Ph.D., University of North Carolina 1990
Prior to joining the WMU Department of Economics faculty in August 2001, Kimmel was Senior Economist, W. E. Upjohn Institute for Employment Research (October 1989 to 1997: Economist).
5430 Friedmann Hall
Professor Kimmel regularly teaches Women and the Economy, a course that relies on microeconomics to study marriage, fertility and employment decisions. Other courses taught by Kimmel at Western Michigan University include WMU's First Year Seminar (Fall 2005, 2007-10); Economic Issues; Labor Economics; Intermediate Microeconomic Theory, Economics for Elementary Education and Graduate Labor Economics I.
Professor Kimmel's research agenda includes three areas of focus. Kimmel and Professor Connelly of Bowdoin College utilize recently available data from the American Time Use Survey to study parental time choices. Their forthcoming book to be published by the W.E. Upjohn Institute summarizes much of this research. Kimmel's second research focus involves work conducted with Professor Catalina Amuedo-Dorantes of SDSU on the topic of the motherhood wage gap. A third area of research investigates the gender and racial divide in computer access as well as the factors contributing to computer time choices. This research is joint with recent WMU graduate Professor Tadesse Wodajo of St. Louis Community College. Professor Kimmel is also involved in a study with Professor Blen Solomon of Defiance College (another recent WMU graduate) of the relationship between fertility and labor supply.
2005-08 Named Research Fellow, The Institute for the Study of Labor
Co-Recipient (with Rachel Connelly) of a $64,616 research grant from the W.E. Upjohn Institute for Employment Research (2005-07); to write book titled: The Role of Caregiving in Mothers’ Time Use: Recent Evidence from the New American Time Use Survey.
Co-recipient (with Rachel Connelly) of the Georgescu-Roegen Prize for best article published in the Southern Economic Journal in Vol. 69 (2002-2003).
Recipient of NSAF’s $20,000 Small
Research Grant (Urban Institute); 2003.
Co-recipient (with Rachel Connelly) of a Small Grant from Northwestern University/University of
Midwestern Representative and Board Member, Committee on the Status of Women in the Economics Profession, subcommittee of the American Economic Association, 1999-2002.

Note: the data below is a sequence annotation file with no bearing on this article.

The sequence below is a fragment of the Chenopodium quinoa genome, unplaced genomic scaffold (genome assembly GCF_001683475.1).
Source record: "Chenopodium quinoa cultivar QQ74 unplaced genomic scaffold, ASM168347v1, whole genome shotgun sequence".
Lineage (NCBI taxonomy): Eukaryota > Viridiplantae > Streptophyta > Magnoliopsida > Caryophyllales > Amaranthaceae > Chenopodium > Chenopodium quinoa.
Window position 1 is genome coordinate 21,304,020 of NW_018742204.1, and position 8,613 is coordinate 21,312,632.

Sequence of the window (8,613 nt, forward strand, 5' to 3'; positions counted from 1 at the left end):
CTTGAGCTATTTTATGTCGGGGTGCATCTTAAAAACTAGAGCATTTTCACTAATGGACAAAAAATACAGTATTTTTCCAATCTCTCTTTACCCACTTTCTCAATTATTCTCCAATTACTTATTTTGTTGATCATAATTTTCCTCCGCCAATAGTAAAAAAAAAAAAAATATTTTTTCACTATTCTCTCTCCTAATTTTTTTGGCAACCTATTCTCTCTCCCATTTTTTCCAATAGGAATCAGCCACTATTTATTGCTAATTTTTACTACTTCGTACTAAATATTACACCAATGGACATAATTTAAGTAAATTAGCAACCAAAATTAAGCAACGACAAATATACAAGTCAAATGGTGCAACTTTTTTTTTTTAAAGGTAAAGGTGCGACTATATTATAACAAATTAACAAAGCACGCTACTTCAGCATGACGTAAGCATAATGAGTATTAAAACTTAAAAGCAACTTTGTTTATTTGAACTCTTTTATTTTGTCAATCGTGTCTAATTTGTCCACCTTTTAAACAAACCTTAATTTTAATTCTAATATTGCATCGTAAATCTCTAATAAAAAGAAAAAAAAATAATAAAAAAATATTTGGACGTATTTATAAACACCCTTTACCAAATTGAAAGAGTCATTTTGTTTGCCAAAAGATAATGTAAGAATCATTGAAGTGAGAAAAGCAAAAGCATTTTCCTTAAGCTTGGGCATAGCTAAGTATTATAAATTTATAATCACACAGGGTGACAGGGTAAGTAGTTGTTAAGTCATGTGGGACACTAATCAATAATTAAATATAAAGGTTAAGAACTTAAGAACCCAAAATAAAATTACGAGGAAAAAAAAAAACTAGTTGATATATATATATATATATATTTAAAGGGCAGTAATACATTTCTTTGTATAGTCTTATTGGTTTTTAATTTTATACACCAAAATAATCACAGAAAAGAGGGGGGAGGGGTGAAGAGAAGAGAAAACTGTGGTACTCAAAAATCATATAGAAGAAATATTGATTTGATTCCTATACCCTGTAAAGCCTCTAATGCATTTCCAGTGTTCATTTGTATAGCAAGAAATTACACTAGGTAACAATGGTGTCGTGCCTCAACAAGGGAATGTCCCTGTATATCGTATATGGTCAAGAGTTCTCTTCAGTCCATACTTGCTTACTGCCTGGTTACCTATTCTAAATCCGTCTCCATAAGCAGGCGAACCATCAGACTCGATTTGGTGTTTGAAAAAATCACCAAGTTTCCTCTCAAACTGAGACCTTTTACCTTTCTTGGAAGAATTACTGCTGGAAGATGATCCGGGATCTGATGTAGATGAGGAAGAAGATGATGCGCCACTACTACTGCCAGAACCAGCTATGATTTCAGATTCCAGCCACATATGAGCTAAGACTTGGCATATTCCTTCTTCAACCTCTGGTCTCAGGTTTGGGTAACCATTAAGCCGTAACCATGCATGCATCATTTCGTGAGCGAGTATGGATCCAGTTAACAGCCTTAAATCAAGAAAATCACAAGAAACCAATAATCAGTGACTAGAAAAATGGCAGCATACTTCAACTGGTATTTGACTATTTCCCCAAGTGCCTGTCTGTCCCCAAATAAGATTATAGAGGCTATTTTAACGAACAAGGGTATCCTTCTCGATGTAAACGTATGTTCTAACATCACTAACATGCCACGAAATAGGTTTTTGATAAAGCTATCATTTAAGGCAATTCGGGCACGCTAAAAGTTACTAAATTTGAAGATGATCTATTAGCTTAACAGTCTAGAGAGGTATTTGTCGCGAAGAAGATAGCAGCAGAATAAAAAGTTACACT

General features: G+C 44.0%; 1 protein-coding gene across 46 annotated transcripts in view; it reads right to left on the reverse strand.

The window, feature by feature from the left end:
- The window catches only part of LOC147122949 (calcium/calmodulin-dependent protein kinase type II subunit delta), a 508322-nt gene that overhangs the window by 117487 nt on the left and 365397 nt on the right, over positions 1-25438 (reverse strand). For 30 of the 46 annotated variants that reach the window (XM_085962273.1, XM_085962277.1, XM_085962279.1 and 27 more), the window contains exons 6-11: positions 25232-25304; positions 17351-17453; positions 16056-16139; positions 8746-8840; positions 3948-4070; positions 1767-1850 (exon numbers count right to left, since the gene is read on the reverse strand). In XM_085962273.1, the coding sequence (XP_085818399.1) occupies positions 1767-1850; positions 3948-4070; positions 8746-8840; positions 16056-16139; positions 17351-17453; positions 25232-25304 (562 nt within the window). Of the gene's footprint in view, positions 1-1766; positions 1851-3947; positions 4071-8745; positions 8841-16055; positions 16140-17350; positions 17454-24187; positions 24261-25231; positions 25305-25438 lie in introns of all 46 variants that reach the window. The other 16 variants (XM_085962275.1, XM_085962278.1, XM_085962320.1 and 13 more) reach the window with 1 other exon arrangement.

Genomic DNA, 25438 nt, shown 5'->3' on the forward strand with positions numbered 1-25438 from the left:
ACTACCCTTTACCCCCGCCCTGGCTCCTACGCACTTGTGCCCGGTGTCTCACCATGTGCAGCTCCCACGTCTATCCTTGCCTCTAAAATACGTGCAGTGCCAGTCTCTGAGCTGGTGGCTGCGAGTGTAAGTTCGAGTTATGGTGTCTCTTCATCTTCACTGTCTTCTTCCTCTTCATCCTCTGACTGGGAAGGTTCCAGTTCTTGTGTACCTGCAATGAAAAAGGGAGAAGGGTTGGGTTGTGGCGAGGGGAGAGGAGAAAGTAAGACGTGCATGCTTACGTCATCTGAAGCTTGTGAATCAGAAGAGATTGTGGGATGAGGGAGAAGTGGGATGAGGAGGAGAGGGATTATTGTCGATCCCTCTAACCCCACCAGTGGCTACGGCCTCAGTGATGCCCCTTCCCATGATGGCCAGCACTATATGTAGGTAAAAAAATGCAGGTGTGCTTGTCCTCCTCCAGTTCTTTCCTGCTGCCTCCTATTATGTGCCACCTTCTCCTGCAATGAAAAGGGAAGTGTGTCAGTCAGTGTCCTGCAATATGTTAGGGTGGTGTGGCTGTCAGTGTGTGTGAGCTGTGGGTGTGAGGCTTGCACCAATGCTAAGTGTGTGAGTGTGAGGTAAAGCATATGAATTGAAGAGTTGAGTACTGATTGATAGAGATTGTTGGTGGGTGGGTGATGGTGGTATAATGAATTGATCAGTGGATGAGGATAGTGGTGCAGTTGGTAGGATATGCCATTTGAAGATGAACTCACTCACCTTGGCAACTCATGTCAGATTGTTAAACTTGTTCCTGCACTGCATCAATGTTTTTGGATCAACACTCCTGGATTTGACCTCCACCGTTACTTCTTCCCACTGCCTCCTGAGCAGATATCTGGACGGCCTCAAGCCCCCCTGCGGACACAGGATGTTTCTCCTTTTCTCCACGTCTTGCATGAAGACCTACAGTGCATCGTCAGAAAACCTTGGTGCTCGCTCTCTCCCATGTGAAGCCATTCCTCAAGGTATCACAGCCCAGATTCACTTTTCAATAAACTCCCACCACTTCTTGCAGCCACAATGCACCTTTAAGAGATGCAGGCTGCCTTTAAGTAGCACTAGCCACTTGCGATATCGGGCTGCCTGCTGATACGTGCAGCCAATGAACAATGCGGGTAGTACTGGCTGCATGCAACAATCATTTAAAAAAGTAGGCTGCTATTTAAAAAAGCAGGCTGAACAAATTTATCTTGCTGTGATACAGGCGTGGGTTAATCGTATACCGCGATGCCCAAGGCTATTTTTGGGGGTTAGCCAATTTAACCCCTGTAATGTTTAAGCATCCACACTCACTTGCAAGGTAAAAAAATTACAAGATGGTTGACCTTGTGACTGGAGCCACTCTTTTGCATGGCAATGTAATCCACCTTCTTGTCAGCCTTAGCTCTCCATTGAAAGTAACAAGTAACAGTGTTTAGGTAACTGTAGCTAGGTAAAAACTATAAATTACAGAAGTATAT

Connelly, Rachel and Jean Kimmel. Forthcoming. The Time Use of Mothers in the United States at the Beginning of the 21st Century, Kalamazoo: W.E. Upjohn Institute for Employment Research.
Connelly, Rachel and Jean Kimmel. 2009. "Spousal Influences on Parents' Non-market Time Choices," Review of the Economics of the Household Vol. 7, No. 4 (December), pp. 361-394.
Catalina Amuedo-Dorantes and Jean Kimmel. 2009. "Moonlighting Behavior Over the Business Cycle," Economic Inquiry Vol. 47, No. 4 (October), pp. 754-65.
Kevin Hollenbeck and Jean Kimmel. 2008. "Differences in the Returns to Education for Males by Disability Status and Age of Disability Onset," Southern Economic Journal Vol. 74, No. 3 (January), pp. 707-24.
Jean Kimmel, 2008. How Do We Spend Our Time? Recent Evidence from the American Time Survey, edited by Jean Kimmel; Kalamazoo: W.E. Upjohn Institute for Employment Research, 187 pgs.
Jean Kimmel and Rachel Connelly. 2007. "Determinants of Mothers' Time Choices in the United States: Caregiving, Leisure, Home Production, and Paid Work," Journal of Human Resources Vol. 42, No. 3 (Summer), pp. 643-681.
Catalina Amuedo-Dorantes and Jean Kimmel. 2005. "The Motherhood Wage Gap: The Role of Education and Fertility," Review of Economics of the Household, Vol. 3, No. 1, pp. 17-48; Guest Editor: Siv Gustafsson.
Rachel Connelly and Jean Kimmel. 2003. "The Effect of Child Care Costs on the Labor Force Participation and Welfare Recipiency of Single Mothers: Implications for Welfare Reform," Southern Economic Journal, Vol. 69, No. 3 (January), pp. 498-519.
Jean Kimmel. 2003. "The Child Care Problem for Low Income Working Families." Invited chapter in Economics of Gender and the Family (edited by Karine S. Moe); Blackwell.
Jean Kimmel and Karen Smith Conway. 2002. Invited Commentary on "The Moonlighter," Harvard Business Review, November.
Jean Kimmel and Lisa M. Powell. 1999. "Moonlighting Trends and Related Policy Issues in Canada and the United States," Canadian Public Policy, Volume 25, No. 2, pp. 207-231.
Jean Kimmel and Thomas J. Kniesner. 1998. "New Evidence on Labor Supply: Employment versus Hours Elasticities by Sex and Marital Status," Journal of Monetary Economics, Volume 42, No. 2 (October), pp. 289-301; earlier draft circulated as Upjohn Institute Working Paper # 93-19.
Karen Conway and Jean Kimmel. 1998. "Male Labor Supply Estimates and the Decision to Moonlight," Labour Economics, Volume 5, No. 2 (June), pp. 135-166; earlier draft circulated as Upjohn Institute Working Paper #92-09.
Jean Kimmel. 1998. "Child Care Costs as a Barrier to Employment for Single and Married Mothers," Review of Economics and Statistics, Volume 80, No. 2 (May), pp. 287-299; earlier draft circulated as Upjohn Institute Working Paper #92-14.
Jean Kimmel. 1995. "The Effectiveness of Child Care Subsidies in Encouraging the Welfare to Work Transition of Low-Income Single Mothers," American Economic Review (Papers and Proceedings), Vol. 85, No. 2 (May), pp. 271-275.